Back to Nature (Published on - Dec. 1, 2004)
Elderberries in paradise
By Karen Mitchell Tremmel

’Tis the season for cool moonlight walks, making freshly squeezed Florida orange juice, shopping for Christmas bargains, tending overrun gardens, getting out my Southern Living cookbooks and going berry picking.

When I was a young girl, my mother would send my brother and I out with a bucket to collect wild berries. With an ample lunch, to keep us from eating all the berries, we’d spend the day on the side of the mountain enjoying nature and picking berries. With red stained fingers we dreamed of elderberry jam and fritters for breakfast. Luscious elderberries hang ripe in bunches thick on undeveloped lands just waiting to please the palate as elderberry wine or elderberry jam.

Elder (Sambucus canadensis) is a fast growing shrub usually 3- to 13-feet tall rarely reaching tree size. It is often seen along fence rows and ditches, parks, undeveloped lands, floodplains or rich soil and stream banks. It is native from southeastern Canada to most of the United States except for the Great Basin and the Pacific Northwest. Elderberry wine and jelly are relished in many parts of the country.

The ripe fruit, usually purple-black, occurs in drooping bunches hanging from red stalks. These sweet juicy berries are traditionally gathered and made into elderberry wine, jam, syrup, and pies. The flowers also can be eaten.

Edible berries and flowers are used for medicine, dyes for basketry, arrow shafts, flute, whistles, clapper sticks, and folk medicine. Elderberry flowers, small, white, fragrant, in flat cymes, numerous, 0.15-0.25 inch in diameter clusters, contain flavenoids and rutin, which are known to improve immune function, particularly in combination with vitamin C.

Elderberries are also an important source of summer and fall food for a variety of mammals and birds, including turkeys, deer and more than 50 species of song birds. As birds and wild animals enjoy elderberries they help to distribute the seeds. Bears love to eat the elderberry fruits while deer, elk, and moose, squirrels and rodents browse on the stems and foliage.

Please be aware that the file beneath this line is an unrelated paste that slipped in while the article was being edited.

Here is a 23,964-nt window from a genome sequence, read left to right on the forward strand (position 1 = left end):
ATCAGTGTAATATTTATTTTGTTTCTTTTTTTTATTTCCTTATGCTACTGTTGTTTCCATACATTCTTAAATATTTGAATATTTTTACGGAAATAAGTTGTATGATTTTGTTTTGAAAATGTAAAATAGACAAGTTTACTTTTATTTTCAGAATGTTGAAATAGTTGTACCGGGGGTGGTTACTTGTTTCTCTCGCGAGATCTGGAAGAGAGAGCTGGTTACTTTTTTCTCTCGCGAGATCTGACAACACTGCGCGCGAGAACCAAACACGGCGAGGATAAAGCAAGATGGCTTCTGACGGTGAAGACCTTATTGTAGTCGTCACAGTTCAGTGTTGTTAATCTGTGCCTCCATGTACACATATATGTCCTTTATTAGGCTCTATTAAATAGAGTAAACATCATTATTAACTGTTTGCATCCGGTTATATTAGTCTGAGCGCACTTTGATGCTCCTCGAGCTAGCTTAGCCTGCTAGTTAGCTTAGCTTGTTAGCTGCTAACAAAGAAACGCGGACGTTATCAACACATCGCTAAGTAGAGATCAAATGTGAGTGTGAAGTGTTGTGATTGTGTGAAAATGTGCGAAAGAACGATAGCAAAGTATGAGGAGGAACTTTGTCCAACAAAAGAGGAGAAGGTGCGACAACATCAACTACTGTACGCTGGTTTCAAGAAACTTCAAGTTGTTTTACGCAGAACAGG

The red berries of other elderberry species are toxic and should not be gathered. As with gathering any plant in the wild, if you’re unsure that you can identify a plant in the wild, seek the advice of a professionally trained botanist to verify the identification. Though wine is made from the fruits of some species, others, such as the Pacific red elder (Sambucus callicarpa) have inedible or even poisonous fruit. Fruits from related species that are red, unripe fruits, leaves and other parts of the plant may be dangerously purgative and should not be ingested. The active alkaloids in elderberry plants are hydrocyanic acid and sambucine. Both alkaloids will cause nausea so care should be observed with this plant.

Please note that for safety reasons DO NOT use the leaves, bark or roots of Elder for consumption as some reports claim these parts may be poisonous.

Elderberry can be confused with a violently toxic plant called water hemlock (Cicuta mexicana). These two plants are very similar, but cautious attention to detail can be used to separate their identities. Stems of water hemlock have purple stripes and when cut in half, reveal hollow piths. The elderberry stem has a uniform, white to light gray pith in cross section and the foliage has a rank, acrid odor when crushed. Elderberry leaves are oppositely arranged but water hemlock leaves are alternate. Both elderberry and water hemlock are pinnately compound. Both grow in moist or wet habitats. You must use caution when identifying these plants.

Avoid touching water hemlock!

(Source: University of Florida,, Nov. 29, 2004)

Here are some of my mother’s favorite recipes.

Basic elderberry wine
4 pounds elderberries
1 gallon of boiling water
3 pounds of granulated sugar

A claret yeast sachet
8 oz. chopped raisins
Juice of 1 lemon
Juice of 1 orange
1 vitamin B tablet
1 teaspoon of yeast nutrient

Strip the berries from the umbrellas into a suitably large primary fermentation vessel with a fork. Add 8 oz. chopped raisins, juice of the lemon, juice of the orange, a vitamin B tablet and a teaspoon of yeast nutrient. Add the boiling water and stir well. When cool enough to handle, squeeze fruit with hands to extract juice. Leave for one day to infuse. Add 2 1/2 lbs. sugar and activated yeast and leave covered for three days. Strain off liquid into demijohns, top up with another 1/4 lb. of sugar in each and, if necessary, with cooled boiled water. Leave to ferment in a warm (65 to 75 degrees), dark place. Rack off the lees into a clean demijohn when bubbling has subsided. Rack again six weeks later. Bottle in dark green bottles when wine is clear (I use a desk lamp to shine through from the other side) and there has been no activity for some time. Mature for at least six months before drinking.

Elderberry grape jelly
3 pounds elderberries
3 pounds half-ripe grapes
Sugar to taste

Wash elderberries. Remove stems. Cover with water. Cook until soft. Drain through jelly bag. Wash grapes. Remove stems. Cover with water, cook until soft. Drain through jelly bag. Combine elderberry and grape juice in equal proportions. Add about three-quarters cup sugar to each cup of juice. Boil rapidly until jelly sheets from spoon.

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